What is happening in this world? Wars, plague, famine, hurricanes, tsunamis, earthquakes. Now this, as reported by the Associated Press last Tuesday.
“Authorities arrested a 24-year-old man who is accused of stealing 166 pounds of crawfish from a seafood store Friday morning.
“The St. James Parish Sheriff’s Office said Anthony Chauvin of Lutcher was booked that same day with single counts of theft of crawfish and criminal damage to property.
“Deputies said about $500 worth of mudbugs were reported missing from an outside walk-in cooler at Miko’s Seafood around 5:15 a.m.
“Maj. Sid Berthelot said Monday someone cut a padlock to the cooler.
“He added none of the crawfish was recovered from the theft.”
Now this story inevitably leads to all sorts of questions.
One: Where are the crawfish?
Two: Are they alive or dead?
Three: Do the police have any leads as to where they are?
Four: Where have the police searched for those poor critters?
Five: Who names their business Miko?
OK, OK, I’m kidding.
But this article reminded me of all the crawfishing trips I took with my Grandpa Gus, God bless his soul. And it reminded me of the time he and my Uncle Bobby stole crawfish.
It was about a million years ago, when I was 20, and we went to Vacherie. This is when we lived in Marrero and it as a long trip to take for mudbugs. But we were diehards when it came to crawfish and, somehow, Grandpa Gus had heard about this place on the river batture.
Accompanying us was my best bud, Larry Dupont, and after we got there, baited the nets and dropped them in the water, we all popped a beer. (It probably wasn’t our first brew since it was a long trip from Marrero to Vacherie and it was late – about 6:30 a.m.)
Now, we have always been a competitive family and we decided we would alternate picking up the nets with two-member teams. The team that hauled in the most crawfish earned bragging rights. Larry and I went first, Larry holding the tub and me picking up the nets. We ran about 20 nets and caught a nice bunch of crawfish. Then we drank another beer and it was Grandpa Gus and Uncle Bobby’s turn. When they got back, they had double the crawfish Larry and I had caught. It was inexplicable. Same nets, same bait, different results.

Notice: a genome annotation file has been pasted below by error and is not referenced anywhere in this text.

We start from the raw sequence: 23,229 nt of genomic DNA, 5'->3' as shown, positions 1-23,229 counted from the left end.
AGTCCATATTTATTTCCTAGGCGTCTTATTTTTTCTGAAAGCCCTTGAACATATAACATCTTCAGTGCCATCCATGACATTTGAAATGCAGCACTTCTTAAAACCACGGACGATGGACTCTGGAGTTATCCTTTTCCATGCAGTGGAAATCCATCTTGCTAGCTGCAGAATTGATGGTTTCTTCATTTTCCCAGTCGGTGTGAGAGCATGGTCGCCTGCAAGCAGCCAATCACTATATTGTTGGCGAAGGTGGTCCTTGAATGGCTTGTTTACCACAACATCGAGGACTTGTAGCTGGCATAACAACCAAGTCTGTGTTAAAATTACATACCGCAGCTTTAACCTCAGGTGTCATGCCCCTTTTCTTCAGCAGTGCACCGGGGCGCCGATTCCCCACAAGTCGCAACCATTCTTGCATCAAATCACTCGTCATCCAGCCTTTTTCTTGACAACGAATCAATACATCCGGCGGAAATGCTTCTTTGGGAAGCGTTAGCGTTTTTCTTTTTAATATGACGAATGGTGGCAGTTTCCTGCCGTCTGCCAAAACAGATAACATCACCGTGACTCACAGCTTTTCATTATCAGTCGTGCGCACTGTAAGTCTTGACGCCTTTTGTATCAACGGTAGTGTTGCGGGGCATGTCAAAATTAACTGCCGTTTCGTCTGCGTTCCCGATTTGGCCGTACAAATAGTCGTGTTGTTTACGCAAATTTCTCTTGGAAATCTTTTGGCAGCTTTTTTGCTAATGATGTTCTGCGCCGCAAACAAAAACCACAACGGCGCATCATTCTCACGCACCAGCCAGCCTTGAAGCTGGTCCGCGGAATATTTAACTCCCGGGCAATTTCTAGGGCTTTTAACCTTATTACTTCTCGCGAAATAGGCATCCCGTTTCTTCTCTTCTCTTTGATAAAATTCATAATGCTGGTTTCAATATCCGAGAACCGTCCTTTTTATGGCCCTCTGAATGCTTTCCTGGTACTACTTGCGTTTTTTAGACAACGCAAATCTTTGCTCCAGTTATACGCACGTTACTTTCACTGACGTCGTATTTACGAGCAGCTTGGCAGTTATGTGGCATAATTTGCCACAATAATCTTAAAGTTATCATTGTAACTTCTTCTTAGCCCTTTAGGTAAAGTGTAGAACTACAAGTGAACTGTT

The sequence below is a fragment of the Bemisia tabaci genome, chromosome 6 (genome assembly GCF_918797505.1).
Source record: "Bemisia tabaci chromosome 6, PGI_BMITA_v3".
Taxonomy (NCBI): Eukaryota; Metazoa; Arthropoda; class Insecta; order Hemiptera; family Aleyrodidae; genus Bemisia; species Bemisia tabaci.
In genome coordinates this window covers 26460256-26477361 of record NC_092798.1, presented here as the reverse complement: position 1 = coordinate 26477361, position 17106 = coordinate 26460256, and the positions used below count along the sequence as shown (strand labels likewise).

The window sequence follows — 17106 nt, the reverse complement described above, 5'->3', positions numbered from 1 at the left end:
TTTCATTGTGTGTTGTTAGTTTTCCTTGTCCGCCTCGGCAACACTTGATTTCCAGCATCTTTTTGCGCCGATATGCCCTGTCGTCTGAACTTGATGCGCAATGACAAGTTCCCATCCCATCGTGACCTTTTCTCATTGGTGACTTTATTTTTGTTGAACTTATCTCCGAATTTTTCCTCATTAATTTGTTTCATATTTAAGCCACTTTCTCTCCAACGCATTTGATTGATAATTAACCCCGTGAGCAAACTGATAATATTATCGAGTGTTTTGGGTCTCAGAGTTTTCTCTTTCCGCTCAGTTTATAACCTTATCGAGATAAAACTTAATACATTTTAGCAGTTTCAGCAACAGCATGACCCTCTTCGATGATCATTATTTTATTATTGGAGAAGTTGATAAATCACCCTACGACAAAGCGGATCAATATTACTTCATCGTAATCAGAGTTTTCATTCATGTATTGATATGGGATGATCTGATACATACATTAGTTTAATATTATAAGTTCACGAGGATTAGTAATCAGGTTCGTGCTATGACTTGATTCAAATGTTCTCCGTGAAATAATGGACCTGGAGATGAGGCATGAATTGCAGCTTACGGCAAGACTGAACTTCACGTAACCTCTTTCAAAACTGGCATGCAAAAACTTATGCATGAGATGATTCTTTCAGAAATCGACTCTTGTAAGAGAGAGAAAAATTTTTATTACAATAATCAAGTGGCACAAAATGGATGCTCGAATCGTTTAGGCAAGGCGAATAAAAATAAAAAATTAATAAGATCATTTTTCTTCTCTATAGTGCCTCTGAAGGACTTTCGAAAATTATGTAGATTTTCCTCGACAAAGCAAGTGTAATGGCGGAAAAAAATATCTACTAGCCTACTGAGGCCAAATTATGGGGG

This horror was repeated two or three times until Larry and I were on our fourth run. Larry was picking up a net when my foot hit something in the water. I looked down and what do you think I saw? A crawfish trap. An almost empty crawfish trap! And I immediately knew the truth. My grandpa and uncle were low-down rotten crooks. And worst of all, they were beating Larry and me.
When we returned, we told them what we discovered and you know what, they both looked like little angels as they denied any wrongdoing. Both of those stinkers. And there was nothing Larry or I could do about it. Their crawfish was already in their sack and our sack was pitifully small next to theirs. It was like a Russia election. We knew they had cheated, but we couldn’t prove it.
But here is where the story really gets good. In the distance, we noticed a man working his way through the willow trees as he picked up his traps. Every trap was full to the brim. Until he got to our (his) trap. He picks it up and nets, oh, maybe 12 crawfish. Now I’m ready to jump in the car and head out before the bullets start flying and so are Larry and Grandpa Gus. But my uncle, a born salesman, and a salesman in real life, wades over to the man and starts talking to him. They are in the distance and we can’t hear, but I’m thinking, “Ain’t nothing good can come of this, ‘cept maybe I don’t have to worry about classes at LSU if I’m dead.”
After a few minutes of animated discussion, Uncle Bobby and the man walk over, all smiles and friendly like. Uncle Bob introduces him and they are like bosom buddies. How this happened I never figured out. They even exchanged phone numbers, drank a beer together, and before Larry and I knew it, the man was off and Uncle Bobby and, now, Grandpa Gus, were all smiles.
All I know is my uncle, lowdown stinker that he was that day, had No. 1, put on a sales show that went down in history; No. 2, the man who owned the traps sold a mess of crawfish for some slick words and a beer; and, No. 3, all’s well that ends well.
As this column shows.